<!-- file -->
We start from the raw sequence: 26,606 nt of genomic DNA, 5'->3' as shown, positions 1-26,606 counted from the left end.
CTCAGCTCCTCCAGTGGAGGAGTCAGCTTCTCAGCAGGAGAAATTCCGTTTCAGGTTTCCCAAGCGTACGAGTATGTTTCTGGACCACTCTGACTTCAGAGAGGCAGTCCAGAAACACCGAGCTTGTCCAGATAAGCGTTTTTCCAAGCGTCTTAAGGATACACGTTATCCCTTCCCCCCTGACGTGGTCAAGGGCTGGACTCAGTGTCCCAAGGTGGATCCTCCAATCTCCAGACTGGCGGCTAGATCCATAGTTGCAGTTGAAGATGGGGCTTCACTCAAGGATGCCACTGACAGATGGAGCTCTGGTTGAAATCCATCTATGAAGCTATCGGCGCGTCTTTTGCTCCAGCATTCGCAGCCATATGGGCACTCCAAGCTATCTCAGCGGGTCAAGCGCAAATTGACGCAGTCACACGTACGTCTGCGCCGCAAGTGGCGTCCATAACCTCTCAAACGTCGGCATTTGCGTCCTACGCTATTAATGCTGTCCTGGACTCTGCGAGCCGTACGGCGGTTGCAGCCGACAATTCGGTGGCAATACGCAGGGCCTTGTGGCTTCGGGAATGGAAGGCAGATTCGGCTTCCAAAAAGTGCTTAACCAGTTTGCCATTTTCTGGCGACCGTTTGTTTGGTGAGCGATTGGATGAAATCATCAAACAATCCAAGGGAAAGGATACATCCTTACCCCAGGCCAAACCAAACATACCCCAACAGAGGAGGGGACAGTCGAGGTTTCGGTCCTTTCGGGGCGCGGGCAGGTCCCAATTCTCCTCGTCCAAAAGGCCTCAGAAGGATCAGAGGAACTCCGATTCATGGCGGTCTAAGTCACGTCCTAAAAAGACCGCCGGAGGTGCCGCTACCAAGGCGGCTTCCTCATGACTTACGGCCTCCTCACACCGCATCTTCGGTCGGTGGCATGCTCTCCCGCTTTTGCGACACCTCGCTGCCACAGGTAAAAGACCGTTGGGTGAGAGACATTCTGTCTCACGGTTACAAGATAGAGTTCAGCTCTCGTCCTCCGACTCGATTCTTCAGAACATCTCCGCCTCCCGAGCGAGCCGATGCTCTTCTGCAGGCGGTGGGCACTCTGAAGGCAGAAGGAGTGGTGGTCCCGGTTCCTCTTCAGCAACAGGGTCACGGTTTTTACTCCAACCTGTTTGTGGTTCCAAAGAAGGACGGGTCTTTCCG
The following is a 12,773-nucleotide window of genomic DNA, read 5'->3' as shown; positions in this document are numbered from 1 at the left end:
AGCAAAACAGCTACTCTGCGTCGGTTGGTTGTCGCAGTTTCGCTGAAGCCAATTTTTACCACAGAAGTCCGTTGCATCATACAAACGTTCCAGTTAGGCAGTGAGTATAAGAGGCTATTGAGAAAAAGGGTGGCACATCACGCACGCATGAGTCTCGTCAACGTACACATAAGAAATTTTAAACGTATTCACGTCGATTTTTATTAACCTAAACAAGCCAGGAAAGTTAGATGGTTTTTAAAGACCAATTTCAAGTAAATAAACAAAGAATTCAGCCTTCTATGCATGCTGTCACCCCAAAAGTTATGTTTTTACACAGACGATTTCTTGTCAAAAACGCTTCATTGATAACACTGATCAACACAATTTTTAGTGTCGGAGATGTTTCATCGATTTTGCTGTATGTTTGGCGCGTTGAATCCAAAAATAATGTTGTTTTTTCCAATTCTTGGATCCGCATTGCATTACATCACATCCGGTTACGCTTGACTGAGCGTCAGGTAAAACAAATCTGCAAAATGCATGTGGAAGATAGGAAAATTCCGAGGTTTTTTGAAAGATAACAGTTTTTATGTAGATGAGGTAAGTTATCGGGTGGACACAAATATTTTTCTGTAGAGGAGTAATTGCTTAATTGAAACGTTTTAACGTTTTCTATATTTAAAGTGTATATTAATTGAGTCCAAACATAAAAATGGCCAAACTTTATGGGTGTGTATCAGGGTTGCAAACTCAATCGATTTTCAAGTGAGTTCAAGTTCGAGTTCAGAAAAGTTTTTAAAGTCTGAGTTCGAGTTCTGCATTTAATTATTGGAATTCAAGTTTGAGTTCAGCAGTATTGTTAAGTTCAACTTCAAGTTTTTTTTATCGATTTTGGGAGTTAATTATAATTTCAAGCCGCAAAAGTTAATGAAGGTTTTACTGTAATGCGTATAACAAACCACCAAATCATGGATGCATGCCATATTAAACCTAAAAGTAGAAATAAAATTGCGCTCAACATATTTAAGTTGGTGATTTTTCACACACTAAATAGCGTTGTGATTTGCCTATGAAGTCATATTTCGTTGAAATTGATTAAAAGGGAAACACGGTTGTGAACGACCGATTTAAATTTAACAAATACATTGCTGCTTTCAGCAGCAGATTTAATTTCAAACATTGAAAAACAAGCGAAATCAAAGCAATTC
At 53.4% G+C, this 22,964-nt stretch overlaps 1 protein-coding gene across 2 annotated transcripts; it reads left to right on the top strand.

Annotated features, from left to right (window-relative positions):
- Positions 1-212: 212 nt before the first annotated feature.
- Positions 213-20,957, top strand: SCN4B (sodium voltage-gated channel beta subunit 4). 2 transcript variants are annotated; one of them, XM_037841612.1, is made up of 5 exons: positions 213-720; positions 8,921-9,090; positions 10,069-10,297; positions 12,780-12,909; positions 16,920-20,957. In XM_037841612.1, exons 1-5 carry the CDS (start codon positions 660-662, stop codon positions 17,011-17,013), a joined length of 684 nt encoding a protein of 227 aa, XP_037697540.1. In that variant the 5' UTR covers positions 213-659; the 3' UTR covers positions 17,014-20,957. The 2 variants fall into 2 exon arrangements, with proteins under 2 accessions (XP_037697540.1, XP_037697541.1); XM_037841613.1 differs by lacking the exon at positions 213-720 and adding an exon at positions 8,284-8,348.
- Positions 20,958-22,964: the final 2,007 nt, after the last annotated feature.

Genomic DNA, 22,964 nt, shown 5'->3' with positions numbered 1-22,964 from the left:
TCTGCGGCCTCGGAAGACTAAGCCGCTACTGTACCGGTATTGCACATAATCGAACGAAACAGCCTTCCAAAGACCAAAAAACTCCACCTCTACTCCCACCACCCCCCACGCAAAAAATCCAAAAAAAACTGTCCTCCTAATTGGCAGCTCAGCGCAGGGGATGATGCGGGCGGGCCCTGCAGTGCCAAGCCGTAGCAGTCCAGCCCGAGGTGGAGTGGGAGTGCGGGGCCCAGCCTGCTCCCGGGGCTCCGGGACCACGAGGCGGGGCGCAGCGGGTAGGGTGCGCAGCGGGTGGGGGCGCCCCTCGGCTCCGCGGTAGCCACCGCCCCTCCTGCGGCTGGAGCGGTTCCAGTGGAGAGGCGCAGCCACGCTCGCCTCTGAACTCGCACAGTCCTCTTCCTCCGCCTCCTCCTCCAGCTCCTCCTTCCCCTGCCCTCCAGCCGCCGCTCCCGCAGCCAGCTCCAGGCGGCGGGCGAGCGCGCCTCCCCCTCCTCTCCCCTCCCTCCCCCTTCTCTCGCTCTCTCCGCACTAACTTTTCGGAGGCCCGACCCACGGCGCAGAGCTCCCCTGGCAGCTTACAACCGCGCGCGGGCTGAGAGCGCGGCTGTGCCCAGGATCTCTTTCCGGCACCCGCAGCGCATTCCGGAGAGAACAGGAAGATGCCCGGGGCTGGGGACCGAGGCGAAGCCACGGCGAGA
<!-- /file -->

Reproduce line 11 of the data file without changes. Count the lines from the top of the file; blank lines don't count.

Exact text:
TCTGCGGCCTCGGAAGACTAAGCCGCTACTGTACCGGTATTGCACATAATCGAACGAAACAGCCTTCCAAAGACCAAAAAACTCCACCTCTACTCCCACCACCCCCCACGCAAAAAATCCAAAAAAAACTGTCCTCCTAATTGGCAGCTCAGCGCAGGGGATGATGCGGGCGGGCCCTGCAGTGCCAAGCCGTAGCAGTCCAGCCCGAGGTGGAGTGGGAGTGCGGGGCCCAGCCTGCTCCCGGGGCTCCGGGACCACGAGGCGGGGCGCAGCGGGTAGGGTGCGCAGCGGGTGGGGGCGCCCCTCGGCTCCGCGGTAGCCACCGCCCCTCCTGCGGCTGGAGCGGTTCCAGTGGAGAGGCGCAGCCACGCTCGCCTCTGAACTCGCACAGTCCTCTTCCTCCGCCTCCTCCTCCAGCTCCTCCTTCCCCTGCCCTCCAGCCGCCGCTCCCGCAGCCAGCTCCAGGCGGCGGGCGAGCGCGCCTCCCCCTCCTCTCCCCTCCCTCCCCCTTCTCTCGCTCTCTCCGCACTAACTTTTCGGAGGCCCGACCCACGGCGCAGAGCTCCCCTGGCAGCTTACAACCGCGCGCGGGCTGAGAGCGCGGCTGTGCCCAGGATCTCTTTCCGGCACCCGCAGCGCATTCCGGAGAGAACAGGAAGATGCCCGGGGCTGGGGACCGAGGCGAAGCCACGGCGAGA